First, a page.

Flat

When the yield curve is "flat," the yields are (more or less) the same across all maturities. This means that you will receive roughly the same compensation for lending your money out for 2 years or 30 years. You are not compensated for the longer-lending (and therefore more risky) period.

Inverted

An inverted yield curve refers to a situation where the shorter-dated bonds offer a higher yield than the longer ones. Clearly an unusual situation, but it happens. When it does, it is a situation that draws a lot of attention.

What can we learn from (changes in) the yield curve?

The image(s) above are obviously "styled" and will usually differ quite significantly from reality. An inverted yield curve does not have to be "completely" inverted as in the image. Sometimes only part(s) of the curve are inverted; this can cause humps or dents in the curve as we would expect it to be shaped.

In general, the yield curve reflects the way investors think about risk. In a normal yield curve situation, the thinking is that the shorter the maturity, the less risk for the investor and, therefore, a lower yield (compensation) than for longer-dated bonds.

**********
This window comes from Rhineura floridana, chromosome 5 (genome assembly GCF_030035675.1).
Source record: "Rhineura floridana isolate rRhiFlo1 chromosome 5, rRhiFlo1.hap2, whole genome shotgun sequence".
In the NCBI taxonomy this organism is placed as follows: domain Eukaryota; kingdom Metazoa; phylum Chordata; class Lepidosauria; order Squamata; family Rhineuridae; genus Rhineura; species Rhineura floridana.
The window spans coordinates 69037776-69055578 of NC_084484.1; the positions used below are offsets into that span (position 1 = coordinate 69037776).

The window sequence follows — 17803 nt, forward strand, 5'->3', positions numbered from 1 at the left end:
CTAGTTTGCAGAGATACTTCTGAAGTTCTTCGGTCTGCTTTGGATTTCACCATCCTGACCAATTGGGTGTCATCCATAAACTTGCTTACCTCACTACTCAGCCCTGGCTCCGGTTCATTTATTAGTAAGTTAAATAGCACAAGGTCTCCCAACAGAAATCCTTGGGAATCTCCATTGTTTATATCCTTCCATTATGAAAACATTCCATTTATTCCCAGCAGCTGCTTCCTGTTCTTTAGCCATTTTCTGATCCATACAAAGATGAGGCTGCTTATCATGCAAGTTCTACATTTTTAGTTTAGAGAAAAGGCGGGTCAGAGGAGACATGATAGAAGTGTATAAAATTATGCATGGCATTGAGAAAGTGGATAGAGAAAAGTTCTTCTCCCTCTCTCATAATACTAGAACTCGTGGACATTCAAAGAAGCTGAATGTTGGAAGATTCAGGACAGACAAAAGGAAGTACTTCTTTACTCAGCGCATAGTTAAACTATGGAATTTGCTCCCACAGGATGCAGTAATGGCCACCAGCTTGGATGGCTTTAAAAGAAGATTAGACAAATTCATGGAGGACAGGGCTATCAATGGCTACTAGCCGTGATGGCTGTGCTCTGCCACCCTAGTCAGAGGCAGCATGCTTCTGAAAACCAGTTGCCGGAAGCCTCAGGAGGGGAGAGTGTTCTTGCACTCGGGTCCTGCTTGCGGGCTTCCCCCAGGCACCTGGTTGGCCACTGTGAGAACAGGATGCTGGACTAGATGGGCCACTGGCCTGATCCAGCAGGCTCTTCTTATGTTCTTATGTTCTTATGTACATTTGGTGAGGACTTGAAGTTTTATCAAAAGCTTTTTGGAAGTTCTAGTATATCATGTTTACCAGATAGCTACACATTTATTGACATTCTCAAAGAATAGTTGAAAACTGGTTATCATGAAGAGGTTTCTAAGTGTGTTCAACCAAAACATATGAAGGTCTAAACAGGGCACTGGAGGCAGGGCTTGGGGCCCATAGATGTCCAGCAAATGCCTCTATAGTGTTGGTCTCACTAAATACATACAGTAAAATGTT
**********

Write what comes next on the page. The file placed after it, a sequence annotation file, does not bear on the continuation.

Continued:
A normal-shaped yield curve is usually seen in an economic environment that shows normal growth and little-to-no changes in inflation or available credit.

Changes in the shape of the curve over time can help investors to signal changes in the economic climate. This changing of the curve is often referred to as "steepening" or "flattening." These movements are measured by the slope of the yield curve. When there is a big difference between the short and the long end of the curve, it is called steep. When this difference decreases, long yields come down while short yields go up, which is called a flattening of the curve (the slope is getting less steep).

The opposite situation, when the difference between the two ends of the curves is small but is starting to increase, is called the steepening of the curve. Steep curves are generally seen at the beginning of a growth or expansion period.